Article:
by DAVID AXE
The Sea King helicopter from the Canadian frigate Fredericton hovered right in front of the fishing boat with the six Somali men aboard. It was January 28 on the Gulf of Aden. Just weeks prior Somali pirates had seized four ships right under the noses of the international naval fleet that had assembled to prevent hijackings.
The men attempted to flee in their boat, but the chopper blocked the way. Fredericton dispatched a boarding team in a small boat. A chopper from the American warship Farragut escorted the boarding team. As the American helo neared the skiff, the flight crew saw the Somalis down below throwing boxes into the sea. It’s a standard pirate tactic to dispose of any evidence before getting boarded.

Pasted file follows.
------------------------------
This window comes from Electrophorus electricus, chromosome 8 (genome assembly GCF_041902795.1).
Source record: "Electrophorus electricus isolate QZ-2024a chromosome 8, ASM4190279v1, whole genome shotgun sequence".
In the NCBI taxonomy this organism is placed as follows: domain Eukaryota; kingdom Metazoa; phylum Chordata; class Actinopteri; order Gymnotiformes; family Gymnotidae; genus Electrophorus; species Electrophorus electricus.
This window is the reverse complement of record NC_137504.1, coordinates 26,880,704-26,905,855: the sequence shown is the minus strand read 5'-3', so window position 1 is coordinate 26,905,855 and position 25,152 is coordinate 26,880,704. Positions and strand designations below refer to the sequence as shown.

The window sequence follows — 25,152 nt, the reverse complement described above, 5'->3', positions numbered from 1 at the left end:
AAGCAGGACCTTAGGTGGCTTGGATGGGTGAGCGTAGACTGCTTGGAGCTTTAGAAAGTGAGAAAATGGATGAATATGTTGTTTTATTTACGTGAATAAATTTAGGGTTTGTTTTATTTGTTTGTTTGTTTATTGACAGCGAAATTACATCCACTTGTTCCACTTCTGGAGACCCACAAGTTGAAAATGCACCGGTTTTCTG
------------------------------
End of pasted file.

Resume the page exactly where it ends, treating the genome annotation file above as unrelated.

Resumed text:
“As we approached the skiff, the group of six men onboard immediately raised their hands and followed our directions,” the Canadian boarding officer said. “They were all of Somali descent and they did not have any equipment onboard that would identify them as legitimate merchants or fishermen.”
Without evidence, there was nothing the navy could do but let the men go. Canadian Commander Steve Waddell, commanding officer of Fredericton, tried to look on the bright side. “In this particular case, though there was not enough evidence to detain the individuals, I do believe that we were able to prevent them from carrying out an attack on another vessel.”
But rest assured: these pirates will be back.
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